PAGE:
That just served to set her off even more. She had to put her cup and saucer down on the table before she spilled her tea all over her lap.

"Taste, Clarice, is what sets us above sheer savagery. It is civilization. It is culture. It is…"

There was no helping it. She was actually clutching at her stomach now, as her fit of laughter strained her abdominal muscles. She slid off the chair and lurched over to him, bringing her hand to his pocket in search of his handkerchief. She really needed something to wipe away the tears that stood in the corners of her eyes.

He grabbed her wrist and twirled her around, pinning her arm almost painfully behind her back. She fought for release, but was still laughing too hard to make a serious effort. His breath was hot on the back of her neck.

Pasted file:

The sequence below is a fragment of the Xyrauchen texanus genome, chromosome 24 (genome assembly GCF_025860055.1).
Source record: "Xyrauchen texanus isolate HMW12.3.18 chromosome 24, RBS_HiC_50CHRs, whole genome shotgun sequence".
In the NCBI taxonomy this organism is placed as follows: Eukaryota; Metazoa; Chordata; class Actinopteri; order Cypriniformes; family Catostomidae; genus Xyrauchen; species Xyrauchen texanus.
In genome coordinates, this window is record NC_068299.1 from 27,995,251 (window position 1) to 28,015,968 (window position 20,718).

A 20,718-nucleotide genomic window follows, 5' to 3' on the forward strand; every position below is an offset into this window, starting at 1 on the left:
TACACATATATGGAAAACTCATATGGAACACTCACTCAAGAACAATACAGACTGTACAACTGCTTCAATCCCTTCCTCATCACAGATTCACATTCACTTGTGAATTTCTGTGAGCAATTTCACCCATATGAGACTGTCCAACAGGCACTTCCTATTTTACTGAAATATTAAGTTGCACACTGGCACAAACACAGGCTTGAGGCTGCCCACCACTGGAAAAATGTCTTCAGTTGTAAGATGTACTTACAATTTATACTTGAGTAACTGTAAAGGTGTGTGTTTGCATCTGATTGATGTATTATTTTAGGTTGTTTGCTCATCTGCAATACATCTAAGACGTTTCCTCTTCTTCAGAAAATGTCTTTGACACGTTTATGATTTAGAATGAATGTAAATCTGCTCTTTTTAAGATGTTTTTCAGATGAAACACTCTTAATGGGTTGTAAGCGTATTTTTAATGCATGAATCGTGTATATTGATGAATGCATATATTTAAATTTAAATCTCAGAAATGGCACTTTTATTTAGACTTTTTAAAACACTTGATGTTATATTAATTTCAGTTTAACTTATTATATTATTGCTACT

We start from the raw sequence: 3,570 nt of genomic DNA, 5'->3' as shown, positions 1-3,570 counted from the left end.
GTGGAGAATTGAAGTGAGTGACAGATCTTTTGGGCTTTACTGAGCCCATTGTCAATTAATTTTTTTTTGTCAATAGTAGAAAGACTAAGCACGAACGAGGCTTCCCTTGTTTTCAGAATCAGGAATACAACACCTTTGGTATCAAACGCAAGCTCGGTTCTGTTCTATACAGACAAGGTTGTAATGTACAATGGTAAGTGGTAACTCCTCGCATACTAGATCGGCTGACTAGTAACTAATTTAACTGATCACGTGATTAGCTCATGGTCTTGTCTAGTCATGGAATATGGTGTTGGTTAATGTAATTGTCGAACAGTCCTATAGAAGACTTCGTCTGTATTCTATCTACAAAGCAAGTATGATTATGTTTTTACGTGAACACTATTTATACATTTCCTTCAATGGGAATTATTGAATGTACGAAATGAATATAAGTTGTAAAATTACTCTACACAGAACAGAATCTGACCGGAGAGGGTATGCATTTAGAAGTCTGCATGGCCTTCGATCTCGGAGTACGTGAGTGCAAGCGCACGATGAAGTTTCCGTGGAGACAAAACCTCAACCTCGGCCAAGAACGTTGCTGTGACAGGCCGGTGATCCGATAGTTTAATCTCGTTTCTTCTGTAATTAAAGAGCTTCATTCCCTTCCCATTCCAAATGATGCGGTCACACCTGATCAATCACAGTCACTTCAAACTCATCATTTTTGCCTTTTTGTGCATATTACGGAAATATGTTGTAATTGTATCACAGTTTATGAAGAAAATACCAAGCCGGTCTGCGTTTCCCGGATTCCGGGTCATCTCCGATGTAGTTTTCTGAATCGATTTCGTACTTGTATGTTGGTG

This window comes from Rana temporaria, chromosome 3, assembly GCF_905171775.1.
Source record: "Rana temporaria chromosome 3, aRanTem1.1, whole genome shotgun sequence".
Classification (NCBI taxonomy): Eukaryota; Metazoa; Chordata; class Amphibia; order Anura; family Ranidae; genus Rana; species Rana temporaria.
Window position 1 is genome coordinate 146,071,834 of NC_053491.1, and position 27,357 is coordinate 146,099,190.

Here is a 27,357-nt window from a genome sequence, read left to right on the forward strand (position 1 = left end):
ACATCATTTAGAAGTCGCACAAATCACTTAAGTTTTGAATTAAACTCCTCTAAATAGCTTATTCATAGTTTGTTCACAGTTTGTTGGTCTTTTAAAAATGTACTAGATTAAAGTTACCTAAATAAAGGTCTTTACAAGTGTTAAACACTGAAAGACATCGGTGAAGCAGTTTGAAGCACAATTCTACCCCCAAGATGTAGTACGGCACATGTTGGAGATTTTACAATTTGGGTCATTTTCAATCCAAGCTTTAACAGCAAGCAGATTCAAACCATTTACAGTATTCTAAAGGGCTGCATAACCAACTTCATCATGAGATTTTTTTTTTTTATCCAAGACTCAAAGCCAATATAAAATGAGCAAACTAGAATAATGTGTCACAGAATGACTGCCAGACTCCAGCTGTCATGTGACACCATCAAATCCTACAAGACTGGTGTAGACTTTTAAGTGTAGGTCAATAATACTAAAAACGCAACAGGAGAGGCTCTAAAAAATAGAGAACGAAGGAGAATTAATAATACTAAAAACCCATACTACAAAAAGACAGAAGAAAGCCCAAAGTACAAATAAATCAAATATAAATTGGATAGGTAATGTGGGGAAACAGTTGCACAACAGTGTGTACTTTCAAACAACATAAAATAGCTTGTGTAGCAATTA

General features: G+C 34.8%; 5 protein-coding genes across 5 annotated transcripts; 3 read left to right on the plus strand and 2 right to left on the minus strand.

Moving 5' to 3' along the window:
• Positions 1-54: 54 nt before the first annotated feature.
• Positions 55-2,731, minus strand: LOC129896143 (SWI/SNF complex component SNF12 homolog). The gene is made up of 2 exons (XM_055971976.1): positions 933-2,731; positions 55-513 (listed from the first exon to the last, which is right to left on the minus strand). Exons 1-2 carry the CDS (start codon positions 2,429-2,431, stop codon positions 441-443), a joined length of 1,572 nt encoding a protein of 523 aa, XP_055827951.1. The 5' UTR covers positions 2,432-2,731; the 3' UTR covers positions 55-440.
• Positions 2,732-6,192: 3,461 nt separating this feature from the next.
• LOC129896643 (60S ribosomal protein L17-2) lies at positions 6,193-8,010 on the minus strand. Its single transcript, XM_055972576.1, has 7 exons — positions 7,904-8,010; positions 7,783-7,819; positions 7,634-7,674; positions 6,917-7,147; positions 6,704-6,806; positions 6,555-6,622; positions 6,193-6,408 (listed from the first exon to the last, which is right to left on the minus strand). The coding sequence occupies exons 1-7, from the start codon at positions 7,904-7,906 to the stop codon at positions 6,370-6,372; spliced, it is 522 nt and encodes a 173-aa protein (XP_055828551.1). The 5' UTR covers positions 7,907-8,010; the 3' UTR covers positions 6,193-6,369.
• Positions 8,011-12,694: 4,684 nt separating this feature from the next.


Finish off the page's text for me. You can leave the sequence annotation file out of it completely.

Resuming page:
"Just what is it that you find so amusing?"

She gasped for breath before answering. "You are the most unflappable man I've ever known. You took all of Chilton's torments, all of Mason's torture, and you never batted an eye. But just think if the world knew what I do."

"And what is that, Clarice?" he whispered dangerously.

"That the one punishment that Hannibal Lecter cannot endure is Martha Stewart." Simply saying it out loud brought on the giggles again.

He casually pushed her back into her chair. "Really, dear, this has grown tiresome."

"Not to me. I could watch you fume about her all day."

"I do not fume."

"Yes, you do. Not only do you fume, but you also rant, rave, and otherwise lose your famous cool. Why exactly does she bother you so much, anyway?"